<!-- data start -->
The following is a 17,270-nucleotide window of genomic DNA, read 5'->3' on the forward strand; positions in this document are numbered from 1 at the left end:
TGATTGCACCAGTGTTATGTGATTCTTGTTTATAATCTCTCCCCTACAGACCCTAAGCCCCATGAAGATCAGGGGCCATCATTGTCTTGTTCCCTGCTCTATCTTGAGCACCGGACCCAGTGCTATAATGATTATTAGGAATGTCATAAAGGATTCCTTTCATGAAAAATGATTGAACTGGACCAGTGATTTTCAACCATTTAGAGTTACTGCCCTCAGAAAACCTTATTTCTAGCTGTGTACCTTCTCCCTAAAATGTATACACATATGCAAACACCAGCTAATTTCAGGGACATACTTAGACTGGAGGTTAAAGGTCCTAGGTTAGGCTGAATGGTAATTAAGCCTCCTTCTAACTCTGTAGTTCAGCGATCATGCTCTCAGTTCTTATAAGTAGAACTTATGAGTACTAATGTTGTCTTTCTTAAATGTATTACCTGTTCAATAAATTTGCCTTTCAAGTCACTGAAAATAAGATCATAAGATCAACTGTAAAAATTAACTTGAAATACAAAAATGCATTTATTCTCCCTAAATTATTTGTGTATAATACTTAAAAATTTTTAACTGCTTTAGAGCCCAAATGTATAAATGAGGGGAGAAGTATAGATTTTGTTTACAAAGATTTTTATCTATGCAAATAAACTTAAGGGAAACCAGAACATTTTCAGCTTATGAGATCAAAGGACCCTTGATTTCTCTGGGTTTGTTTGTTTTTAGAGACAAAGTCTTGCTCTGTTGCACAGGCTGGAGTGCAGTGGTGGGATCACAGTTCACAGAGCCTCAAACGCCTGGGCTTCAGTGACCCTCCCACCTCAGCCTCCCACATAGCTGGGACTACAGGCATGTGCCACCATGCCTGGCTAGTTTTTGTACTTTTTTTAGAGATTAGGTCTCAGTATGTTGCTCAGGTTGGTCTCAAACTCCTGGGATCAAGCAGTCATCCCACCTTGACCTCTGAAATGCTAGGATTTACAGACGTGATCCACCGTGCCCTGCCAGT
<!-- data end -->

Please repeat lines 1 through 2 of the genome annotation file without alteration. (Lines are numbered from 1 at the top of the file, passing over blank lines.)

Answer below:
The following is a 17,270-nucleotide window of genomic DNA, read 5'->3' on the forward strand; positions in this document are numbered from 1 at the left end:
TGATTGCACCAGTGTTATGTGATTCTTGTTTATAATCTCTCCCCTACAGACCCTAAGCCCCATGAAGATCAGGGGCCATCATTGTCTTGTTCCCTGCTCTATCTTGAGCACCGGACCCAGTGCTATAATGATTATTAGGAATGTCATAAAGGATTCCTTTCATGAAAAATGATTGAACTGGACCAGTGATTTTCAACCATTTAGAGTTACTGCCCTCAGAAAACCTTATTTCTAGCTGTGTACCTTCTCCCTAAAATGTATACACATATGCAAACACCAGCTAATTTCAGGGACATACTTAGACTGGAGGTTAAAGGTCCTAGGTTAGGCTGAATGGTAATTAAGCCTCCTTCTAACTCTGTAGTTCAGCGATCATGCTCTCAGTTCTTATAAGTAGAACTTATGAGTACTAATGTTGTCTTTCTTAAATGTATTACCTGTTCAATAAATTTGCCTTTCAAGTCACTGAAAATAAGATCATAAGATCAACTGTAAAAATTAACTTGAAATACAAAAATGCATTTATTCTCCCTAAATTATTTGTGTATAATACTTAAAAATTTTTAACTGCTTTAGAGCCCAAATGTATAAATGAGGGGAGAAGTATAGATTTTGTTTACAAAGATTTTTATCTATGCAAATAAACTTAAGGGAAACCAGAACATTTTCAGCTTATGAGATCAAAGGACCCTTGATTTCTCTGGGTTTGTTTGTTTTTAGAGACAAAGTCTTGCTCTGTTGCACAGGCTGGAGTGCAGTGGTGGGATCACAGTTCACAGAGCCTCAAACGCCTGGGCTTCAGTGACCCTCCCACCTCAGCCTCCCACATAGCTGGGACTACAGGCATGTGCCACCATGCCTGGCTAGTTTTTGTACTTTTTTTAGAGATTAGGTCTCAGTATGTTGCTCAGGTTGGTCTCAAACTCCTGGGATCAAGCAGTCATCCCACCTTGACCTCTGAAATGCTAGGATTTACAGACGTGATCCACCGTGCCCTGCCAGT